Criminal is an adjective and story is a noun. Why is "crime story" used instead of "criminal story"? While both crime and story are nouns. What's this latter combination?
Is "criminal story" even correct?
"Criminal" means "against the law", like "criminal behaviour", "criminal organisation", "criminal enterprise", and so on.
The story is not against the law, the story is about a crime, so it's a crime story, not a criminal story.
A crime story is a story about a crime.
A criminal story would be a story about a criminal.
Typically speaking, books written in this genre tend to be centered around the crime. They will sometimes get into the criminal's life, but they equally get into the lives of other characters, especially the crime solver.
If one were to write a book and label it as a "criminal story," it would be a story about a criminal, or criminals in general. It might cover life as a criminal, with all the trust challenges that come with that life. It may include crimes, but the individual crimes would be less important than the life of the criminal.
I am unaware of any story that sells itself as a "criminal story," but if one existed, that is what I would expect to see, as a native English speaker trying to make sense of a pair of words.
Crime story is a compound noun made of two base nouns. I think you were expecting an adjective-noun pair, but that's not how we express this idea in English.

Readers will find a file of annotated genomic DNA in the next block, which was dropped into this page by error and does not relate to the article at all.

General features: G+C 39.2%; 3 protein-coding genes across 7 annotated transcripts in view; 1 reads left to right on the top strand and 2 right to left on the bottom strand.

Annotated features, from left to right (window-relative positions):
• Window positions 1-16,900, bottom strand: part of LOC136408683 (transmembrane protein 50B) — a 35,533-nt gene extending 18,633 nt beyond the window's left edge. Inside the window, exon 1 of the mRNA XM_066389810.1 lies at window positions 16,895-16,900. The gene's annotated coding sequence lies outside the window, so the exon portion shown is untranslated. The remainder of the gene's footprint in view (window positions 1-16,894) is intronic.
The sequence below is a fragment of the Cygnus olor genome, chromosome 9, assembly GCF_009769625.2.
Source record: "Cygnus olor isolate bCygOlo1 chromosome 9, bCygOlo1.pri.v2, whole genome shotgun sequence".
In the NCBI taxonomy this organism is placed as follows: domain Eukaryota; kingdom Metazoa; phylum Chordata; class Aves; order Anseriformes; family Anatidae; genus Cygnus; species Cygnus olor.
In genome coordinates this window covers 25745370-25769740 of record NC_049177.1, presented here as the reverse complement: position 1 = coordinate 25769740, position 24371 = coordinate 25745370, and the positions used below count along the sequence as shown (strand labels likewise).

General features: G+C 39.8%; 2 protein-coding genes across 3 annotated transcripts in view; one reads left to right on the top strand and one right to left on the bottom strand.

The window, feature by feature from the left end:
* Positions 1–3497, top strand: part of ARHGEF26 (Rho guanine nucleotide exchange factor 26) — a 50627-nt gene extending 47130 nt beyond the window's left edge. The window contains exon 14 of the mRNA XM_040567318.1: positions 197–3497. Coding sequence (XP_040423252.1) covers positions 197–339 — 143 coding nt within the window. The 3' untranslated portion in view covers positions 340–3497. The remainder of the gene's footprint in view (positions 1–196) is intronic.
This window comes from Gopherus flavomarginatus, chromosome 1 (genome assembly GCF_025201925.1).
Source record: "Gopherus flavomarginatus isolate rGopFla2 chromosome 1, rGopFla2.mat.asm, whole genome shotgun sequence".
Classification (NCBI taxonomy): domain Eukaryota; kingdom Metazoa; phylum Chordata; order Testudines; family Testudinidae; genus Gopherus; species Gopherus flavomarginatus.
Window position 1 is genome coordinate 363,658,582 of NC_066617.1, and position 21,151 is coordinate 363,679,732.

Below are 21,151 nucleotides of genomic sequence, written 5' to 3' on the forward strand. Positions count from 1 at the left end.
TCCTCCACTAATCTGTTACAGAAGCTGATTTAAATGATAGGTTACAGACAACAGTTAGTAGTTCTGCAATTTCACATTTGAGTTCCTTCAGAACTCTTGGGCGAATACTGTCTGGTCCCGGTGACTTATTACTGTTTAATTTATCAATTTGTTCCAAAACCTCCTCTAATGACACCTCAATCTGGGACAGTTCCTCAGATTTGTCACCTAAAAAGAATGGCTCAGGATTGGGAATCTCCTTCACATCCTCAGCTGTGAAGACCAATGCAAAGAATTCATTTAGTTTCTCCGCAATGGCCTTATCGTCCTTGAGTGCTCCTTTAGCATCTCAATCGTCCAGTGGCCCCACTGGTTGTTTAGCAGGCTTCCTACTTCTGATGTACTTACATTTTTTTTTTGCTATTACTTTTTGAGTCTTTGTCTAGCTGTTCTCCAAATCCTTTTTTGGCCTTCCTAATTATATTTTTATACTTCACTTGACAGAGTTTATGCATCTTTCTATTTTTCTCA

Similar constructions from the linked source include "post office" and "fish tank".
"Criminal story" is not an immediately meaningful combination. We just don't use it that way, but sometimes we use similarly constructed phrases. A criminal trial is a trial about a crime, not a trial conducted in an illegal manner. Why can we say "criminal trial" and not "criminal story"? Unclear, but it may be because of the word "story". When naming genres, we seem to prefer compound nouns: "adventure story", "romance story", etc.
While writing a comment, I figured I should probably write it as an answer.
As brian_o said in his answer, crime story is a compound noun. Generally a compound noun is used to describe a more specific version of something. A post office is an office for post, a wood shed is a shed for wood, a crime story is a story about crime.
The main issue is that the word criminal has an adjective usage and a noun usage. So logically criminal story is just as correct as crime story. In usage, crime story is considered "correct" as it is the common usage.